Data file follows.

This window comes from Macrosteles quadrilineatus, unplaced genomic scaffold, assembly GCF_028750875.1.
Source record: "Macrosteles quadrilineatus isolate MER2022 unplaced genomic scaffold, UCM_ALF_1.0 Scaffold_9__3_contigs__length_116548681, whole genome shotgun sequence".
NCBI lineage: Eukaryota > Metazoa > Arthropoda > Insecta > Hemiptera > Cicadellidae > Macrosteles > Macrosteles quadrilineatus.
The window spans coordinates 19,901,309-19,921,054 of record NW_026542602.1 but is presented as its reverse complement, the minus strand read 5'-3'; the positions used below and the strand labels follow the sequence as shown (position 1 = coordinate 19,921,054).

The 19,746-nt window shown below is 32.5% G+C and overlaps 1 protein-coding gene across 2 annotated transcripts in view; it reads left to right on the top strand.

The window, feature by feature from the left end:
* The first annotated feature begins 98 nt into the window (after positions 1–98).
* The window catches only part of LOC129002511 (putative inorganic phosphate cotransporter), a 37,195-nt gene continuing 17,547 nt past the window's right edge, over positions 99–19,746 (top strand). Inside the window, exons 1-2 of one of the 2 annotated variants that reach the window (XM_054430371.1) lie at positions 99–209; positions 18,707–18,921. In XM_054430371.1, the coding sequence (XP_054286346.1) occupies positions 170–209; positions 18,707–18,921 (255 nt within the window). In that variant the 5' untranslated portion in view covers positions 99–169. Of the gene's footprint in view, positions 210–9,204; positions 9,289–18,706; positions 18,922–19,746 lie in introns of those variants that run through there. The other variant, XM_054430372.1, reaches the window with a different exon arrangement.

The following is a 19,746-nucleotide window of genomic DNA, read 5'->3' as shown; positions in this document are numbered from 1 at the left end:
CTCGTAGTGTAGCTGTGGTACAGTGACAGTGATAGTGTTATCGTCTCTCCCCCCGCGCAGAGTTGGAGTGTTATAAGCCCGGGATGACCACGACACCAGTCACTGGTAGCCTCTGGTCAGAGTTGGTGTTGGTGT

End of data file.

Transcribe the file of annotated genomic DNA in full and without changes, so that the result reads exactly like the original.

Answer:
This window comes from Macrosteles quadrilineatus, unplaced genomic scaffold, assembly GCF_028750875.1.
Source record: "Macrosteles quadrilineatus isolate MER2022 unplaced genomic scaffold, UCM_ALF_1.0 Scaffold_9__3_contigs__length_116548681, whole genome shotgun sequence".
NCBI lineage: Eukaryota > Metazoa > Arthropoda > Insecta > Hemiptera > Cicadellidae > Macrosteles > Macrosteles quadrilineatus.
The window spans coordinates 19,901,309-19,921,054 of record NW_026542602.1 but is presented as its reverse complement, the minus strand read 5'-3'; the positions used below and the strand labels follow the sequence as shown (position 1 = coordinate 19,921,054).

The 19,746-nt window shown below is 32.5% G+C and overlaps 1 protein-coding gene across 2 annotated transcripts in view; it reads left to right on the top strand.

The window, feature by feature from the left end:
* The first annotated feature begins 98 nt into the window (after positions 1–98).
* The window catches only part of LOC129002511 (putative inorganic phosphate cotransporter), a 37,195-nt gene continuing 17,547 nt past the window's right edge, over positions 99–19,746 (top strand). Inside the window, exons 1-2 of one of the 2 annotated variants that reach the window (XM_054430371.1) lie at positions 99–209; positions 18,707–18,921. In XM_054430371.1, the coding sequence (XP_054286346.1) occupies positions 170–209; positions 18,707–18,921 (255 nt within the window). In that variant the 5' untranslated portion in view covers positions 99–169. Of the gene's footprint in view, positions 210–9,204; positions 9,289–18,706; positions 18,922–19,746 lie in introns of those variants that run through there. The other variant, XM_054430372.1, reaches the window with a different exon arrangement.

The following is a 19,746-nucleotide window of genomic DNA, read 5'->3' as shown; positions in this document are numbered from 1 at the left end:
CTCGTAGTGTAGCTGTGGTACAGTGACAGTGATAGTGTTATCGTCTCTCCCCCCGCGCAGAGTTGGAGTGTTATAAGCCCGGGATGACCACGACACCAGTCACTGGTAGCCTCTGGTCAGAGTTGGTGTTGGTGT